Academic Appointments

  • Phys Sci Res Assoc, REVS Program at Stanford

All Publications

  • Androgen receptors in a cichlid fish, Astatotilapia burtoni: Structure, localization, and expression levels JOURNAL OF COMPARATIVE NEUROLOGY Harbott, L. K., Burmeister, S. S., White, R. B., Vagell, M., Fernald, R. D. 2007; 504 (1): 57-73


    Androgens are an important output of the hypothalamic-pituitary-gonadal (HPG) axis that controls reproduction in all vertebrates. In male teleosts two androgens, testosterone and 11-ketotestosterone, control sexual differentiation and development in juveniles and reproductive behavior in adults. Androgenic signals provide feedback at many levels of the HPG axis, including the hypothalamic neurons that synthesize and release gonadotropin-releasing hormone 1 (GnRH1), but the precise cellular site of androgen action in the brain is not known. Here we describe two androgen receptor subtypes, ARalpha and ARbeta, in the cichlid Astatotilapia burtoni and show that these subtypes are differentially located throughout the adult brain in nuclei known to function in the control of reproduction. ARalpha was expressed in the ventral part of the ventral telencephalon, the preoptic area (POA) of the hypothalamus and the ventral hypothalamus, whereas ARbeta was more widely expressed in the dorsal and ventral telencephalon, the POA, and the ventral and dorsal hypothalamus. We provide the first evidence in any vertebrate that the GnRH1-releasing neurons, which serve as the central control point of the HPG axis, express both subtypes of AR. Using quantitative real-time PCR, we show that A. burtoni AR subtypes have different expression levels in adult tissue, with ARalpha showing significantly higher expression than ARbeta in the pituitary, and ARbeta expressed at a higher level than ARalpha in the anterior and middle brain. These data provide important insight into the role of androgens in regulating the vertebrate reproductive axis.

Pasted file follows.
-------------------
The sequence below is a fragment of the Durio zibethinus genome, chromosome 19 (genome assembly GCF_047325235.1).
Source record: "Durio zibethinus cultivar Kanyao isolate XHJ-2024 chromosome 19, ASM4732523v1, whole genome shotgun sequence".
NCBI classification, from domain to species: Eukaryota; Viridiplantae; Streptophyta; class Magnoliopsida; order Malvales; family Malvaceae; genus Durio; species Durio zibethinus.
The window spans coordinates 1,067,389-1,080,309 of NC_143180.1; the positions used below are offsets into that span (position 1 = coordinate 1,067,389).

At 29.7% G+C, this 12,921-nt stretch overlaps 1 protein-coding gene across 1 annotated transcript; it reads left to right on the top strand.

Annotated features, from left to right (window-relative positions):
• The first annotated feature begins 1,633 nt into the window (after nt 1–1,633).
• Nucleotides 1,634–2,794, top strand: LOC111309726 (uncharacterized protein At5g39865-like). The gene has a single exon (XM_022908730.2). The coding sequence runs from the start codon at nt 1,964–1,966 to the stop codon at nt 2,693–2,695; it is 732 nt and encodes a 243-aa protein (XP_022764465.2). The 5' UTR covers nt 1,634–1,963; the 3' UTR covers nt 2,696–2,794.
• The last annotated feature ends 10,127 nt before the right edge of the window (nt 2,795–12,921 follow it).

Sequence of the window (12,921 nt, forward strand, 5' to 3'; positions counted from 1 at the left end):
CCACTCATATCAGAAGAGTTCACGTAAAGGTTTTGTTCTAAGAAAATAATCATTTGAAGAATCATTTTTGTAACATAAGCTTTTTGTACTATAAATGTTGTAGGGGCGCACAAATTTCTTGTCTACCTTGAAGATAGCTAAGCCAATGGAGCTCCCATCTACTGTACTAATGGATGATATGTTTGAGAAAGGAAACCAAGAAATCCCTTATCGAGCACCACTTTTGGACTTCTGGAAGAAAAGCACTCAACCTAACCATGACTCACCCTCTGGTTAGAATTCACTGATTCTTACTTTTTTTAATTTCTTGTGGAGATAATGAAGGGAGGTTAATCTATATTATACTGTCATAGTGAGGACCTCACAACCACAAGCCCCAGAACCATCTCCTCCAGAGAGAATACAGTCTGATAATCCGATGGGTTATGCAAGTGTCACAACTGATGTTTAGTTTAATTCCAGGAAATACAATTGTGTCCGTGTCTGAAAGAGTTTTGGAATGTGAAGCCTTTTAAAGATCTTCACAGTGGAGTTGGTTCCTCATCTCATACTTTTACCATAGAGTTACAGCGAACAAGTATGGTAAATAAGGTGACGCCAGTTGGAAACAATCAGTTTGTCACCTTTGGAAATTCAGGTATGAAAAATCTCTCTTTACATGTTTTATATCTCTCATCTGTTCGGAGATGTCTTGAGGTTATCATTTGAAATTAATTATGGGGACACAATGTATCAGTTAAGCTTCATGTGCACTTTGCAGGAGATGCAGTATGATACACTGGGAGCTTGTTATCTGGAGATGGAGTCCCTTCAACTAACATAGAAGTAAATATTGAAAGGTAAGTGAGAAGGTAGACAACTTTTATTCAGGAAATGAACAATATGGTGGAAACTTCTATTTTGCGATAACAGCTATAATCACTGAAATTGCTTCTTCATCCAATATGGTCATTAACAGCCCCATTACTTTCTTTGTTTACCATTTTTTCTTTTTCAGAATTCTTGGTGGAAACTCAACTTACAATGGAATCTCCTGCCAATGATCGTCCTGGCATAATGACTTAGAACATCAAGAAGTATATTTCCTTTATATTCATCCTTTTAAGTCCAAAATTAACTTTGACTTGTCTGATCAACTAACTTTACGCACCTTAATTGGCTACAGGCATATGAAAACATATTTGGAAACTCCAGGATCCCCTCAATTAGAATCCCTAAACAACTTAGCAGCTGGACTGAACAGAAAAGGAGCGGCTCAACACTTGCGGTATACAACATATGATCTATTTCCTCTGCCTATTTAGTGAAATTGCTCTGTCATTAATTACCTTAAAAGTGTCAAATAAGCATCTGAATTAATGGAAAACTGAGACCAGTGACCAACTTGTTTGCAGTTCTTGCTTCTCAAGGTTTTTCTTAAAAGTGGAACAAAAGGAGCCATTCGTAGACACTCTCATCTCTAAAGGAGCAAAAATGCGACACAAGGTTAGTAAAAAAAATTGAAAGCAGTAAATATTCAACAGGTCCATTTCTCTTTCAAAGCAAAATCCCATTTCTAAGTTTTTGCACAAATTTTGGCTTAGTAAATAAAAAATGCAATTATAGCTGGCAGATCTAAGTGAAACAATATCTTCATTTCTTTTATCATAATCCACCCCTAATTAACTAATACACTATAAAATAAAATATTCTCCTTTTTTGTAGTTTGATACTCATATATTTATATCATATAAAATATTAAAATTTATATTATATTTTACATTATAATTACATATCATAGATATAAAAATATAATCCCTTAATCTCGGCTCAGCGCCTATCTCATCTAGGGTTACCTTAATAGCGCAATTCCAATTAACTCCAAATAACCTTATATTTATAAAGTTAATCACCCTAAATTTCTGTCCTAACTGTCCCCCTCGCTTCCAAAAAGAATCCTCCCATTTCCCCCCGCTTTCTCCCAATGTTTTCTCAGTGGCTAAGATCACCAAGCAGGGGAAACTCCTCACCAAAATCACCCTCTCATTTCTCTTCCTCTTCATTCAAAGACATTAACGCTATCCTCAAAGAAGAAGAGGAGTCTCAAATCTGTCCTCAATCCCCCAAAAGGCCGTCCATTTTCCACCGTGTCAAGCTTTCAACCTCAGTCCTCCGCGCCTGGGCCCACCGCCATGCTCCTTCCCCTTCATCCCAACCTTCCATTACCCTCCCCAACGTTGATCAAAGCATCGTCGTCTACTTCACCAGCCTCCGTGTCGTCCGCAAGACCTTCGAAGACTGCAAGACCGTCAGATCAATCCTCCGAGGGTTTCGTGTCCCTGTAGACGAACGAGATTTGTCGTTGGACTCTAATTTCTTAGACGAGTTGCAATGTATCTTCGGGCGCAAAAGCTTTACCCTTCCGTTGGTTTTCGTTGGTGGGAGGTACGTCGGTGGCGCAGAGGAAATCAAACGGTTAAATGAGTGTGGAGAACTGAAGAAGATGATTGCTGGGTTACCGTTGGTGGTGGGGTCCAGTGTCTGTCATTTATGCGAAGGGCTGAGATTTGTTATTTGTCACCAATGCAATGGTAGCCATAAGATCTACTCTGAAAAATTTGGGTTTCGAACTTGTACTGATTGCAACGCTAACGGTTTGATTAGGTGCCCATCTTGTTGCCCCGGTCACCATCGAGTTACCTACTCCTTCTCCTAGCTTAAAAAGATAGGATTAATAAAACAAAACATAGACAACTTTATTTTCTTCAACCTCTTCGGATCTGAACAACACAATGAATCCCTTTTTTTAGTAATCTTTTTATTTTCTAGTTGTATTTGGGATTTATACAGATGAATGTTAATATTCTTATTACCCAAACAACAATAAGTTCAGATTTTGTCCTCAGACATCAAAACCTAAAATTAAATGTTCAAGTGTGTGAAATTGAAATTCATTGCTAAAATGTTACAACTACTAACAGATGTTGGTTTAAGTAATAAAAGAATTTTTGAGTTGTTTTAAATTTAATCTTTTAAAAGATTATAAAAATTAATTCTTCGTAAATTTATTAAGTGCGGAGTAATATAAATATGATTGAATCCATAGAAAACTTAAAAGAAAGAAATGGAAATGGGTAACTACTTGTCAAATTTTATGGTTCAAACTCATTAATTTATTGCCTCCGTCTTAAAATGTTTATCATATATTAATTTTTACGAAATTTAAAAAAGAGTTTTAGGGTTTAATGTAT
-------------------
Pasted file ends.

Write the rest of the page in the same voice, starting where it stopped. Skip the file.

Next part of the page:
View details for DOI 10.1002/cne.21435

    View details for Web of Science ID 000248419000004

    View details for PubMedID 17614300

    View details for PubMedCentralID PMC2743600